Updated: 11/19/2008 12:31:37 PM MST
A bill pushed by gay-rights advocates that would enable heirs - besides spouses, children and parents - to sue in the event of a wrongful death passed the Utah Senate's Interim Judiciary Committee on Wednesday.
But only after a tense debate over whether the measure, which also would protect gays and transgender people who lose a partner, violates Utah's constitutional ban on same-sex marriage.
In the end, the committee voted 11-4 to give the bill, sponsored by Sen. Scott McCoy, D-Salt Lake City, a favorable recommendation after language was added that explicitly states the protection "cannot be construed" as treating a same-sex relationship as a marriage or a civil union.
Proponents of traditional marriage protested the measure, which is part of a collection of legislation aimed at bolstering gay rights. That effort, launched by Equality Utah, has been dubbed the Common Ground Initiative.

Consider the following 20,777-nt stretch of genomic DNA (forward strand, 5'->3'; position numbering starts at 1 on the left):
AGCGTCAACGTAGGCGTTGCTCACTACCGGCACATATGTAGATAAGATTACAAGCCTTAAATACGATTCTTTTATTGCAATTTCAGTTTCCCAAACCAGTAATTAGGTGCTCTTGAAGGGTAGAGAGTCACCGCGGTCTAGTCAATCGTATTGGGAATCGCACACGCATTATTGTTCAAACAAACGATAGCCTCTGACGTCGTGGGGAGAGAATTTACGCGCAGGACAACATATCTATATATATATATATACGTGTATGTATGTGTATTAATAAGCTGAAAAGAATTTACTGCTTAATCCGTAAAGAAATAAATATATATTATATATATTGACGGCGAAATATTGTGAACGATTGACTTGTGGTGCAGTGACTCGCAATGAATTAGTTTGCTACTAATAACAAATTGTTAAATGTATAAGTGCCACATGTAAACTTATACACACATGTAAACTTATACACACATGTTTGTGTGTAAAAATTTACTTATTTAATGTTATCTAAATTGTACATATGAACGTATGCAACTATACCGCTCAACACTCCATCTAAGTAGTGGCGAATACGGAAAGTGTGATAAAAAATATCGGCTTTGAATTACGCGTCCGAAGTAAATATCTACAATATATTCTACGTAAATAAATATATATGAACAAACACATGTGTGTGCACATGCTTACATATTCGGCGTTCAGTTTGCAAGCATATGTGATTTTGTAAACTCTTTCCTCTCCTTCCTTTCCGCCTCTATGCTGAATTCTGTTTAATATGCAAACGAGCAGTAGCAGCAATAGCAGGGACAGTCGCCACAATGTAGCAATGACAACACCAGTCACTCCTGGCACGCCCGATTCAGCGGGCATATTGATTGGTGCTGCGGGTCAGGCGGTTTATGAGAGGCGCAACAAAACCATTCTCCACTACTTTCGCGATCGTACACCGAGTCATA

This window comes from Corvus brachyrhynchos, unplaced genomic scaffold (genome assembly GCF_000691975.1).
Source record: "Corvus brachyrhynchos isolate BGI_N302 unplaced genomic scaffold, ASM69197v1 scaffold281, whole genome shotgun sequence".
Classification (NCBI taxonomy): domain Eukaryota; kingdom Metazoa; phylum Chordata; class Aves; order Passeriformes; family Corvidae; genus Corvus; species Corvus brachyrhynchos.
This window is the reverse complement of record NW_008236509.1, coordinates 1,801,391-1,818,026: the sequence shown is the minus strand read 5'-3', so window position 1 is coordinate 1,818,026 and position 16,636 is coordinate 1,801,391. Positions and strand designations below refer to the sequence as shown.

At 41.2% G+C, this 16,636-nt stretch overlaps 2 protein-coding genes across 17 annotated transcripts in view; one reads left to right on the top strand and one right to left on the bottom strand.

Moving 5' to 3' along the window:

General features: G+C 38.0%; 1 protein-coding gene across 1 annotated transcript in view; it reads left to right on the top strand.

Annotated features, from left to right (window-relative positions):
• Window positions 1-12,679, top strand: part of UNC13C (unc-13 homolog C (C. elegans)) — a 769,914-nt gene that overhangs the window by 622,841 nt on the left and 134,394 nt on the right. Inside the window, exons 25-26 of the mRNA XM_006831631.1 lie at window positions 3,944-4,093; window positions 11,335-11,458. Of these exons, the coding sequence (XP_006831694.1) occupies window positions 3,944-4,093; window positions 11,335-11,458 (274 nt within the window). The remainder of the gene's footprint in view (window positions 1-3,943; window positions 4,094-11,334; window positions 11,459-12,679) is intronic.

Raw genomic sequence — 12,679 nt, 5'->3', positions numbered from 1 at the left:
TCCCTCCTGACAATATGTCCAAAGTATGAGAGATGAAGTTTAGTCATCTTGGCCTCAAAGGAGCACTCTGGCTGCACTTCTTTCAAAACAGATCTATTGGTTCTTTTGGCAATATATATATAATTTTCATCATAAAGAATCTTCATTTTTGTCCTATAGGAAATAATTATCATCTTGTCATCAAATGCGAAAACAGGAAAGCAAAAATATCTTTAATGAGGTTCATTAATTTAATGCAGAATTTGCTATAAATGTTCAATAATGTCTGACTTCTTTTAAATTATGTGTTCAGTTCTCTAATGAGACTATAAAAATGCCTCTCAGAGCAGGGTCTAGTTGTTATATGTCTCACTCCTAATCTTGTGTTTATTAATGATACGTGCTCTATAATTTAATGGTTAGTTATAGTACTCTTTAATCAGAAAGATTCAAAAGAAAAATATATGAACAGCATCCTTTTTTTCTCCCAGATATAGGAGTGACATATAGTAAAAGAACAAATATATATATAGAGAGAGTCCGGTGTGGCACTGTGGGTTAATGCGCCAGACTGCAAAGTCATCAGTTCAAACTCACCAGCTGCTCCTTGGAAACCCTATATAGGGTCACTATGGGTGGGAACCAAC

"Maybe on their own, by themselves, [these bills] seem harmless enough," said Gayle Ruzicka of Utah's Eagle Forum, but she noted, "they add up."
Sen. Greg Bell, R-Fruit Heights and a committee co-chairman, disagreed with the "slippery-slope" argument, even though he considers himself a culture-war "soldier" who helped to pass Utah's same-sex marriage ban in 2004.
Bell voted to recommend McCoy's bill.
"So long as we do not undermine traditional marriage," Bell said, "there are relationships in our society that do warrant some governmental protections."
Listening to Gayle Ruzicka is a slippery slope into madness. I'm sure that Chris Buttars was a normal, sane, person before Gayle entered his life.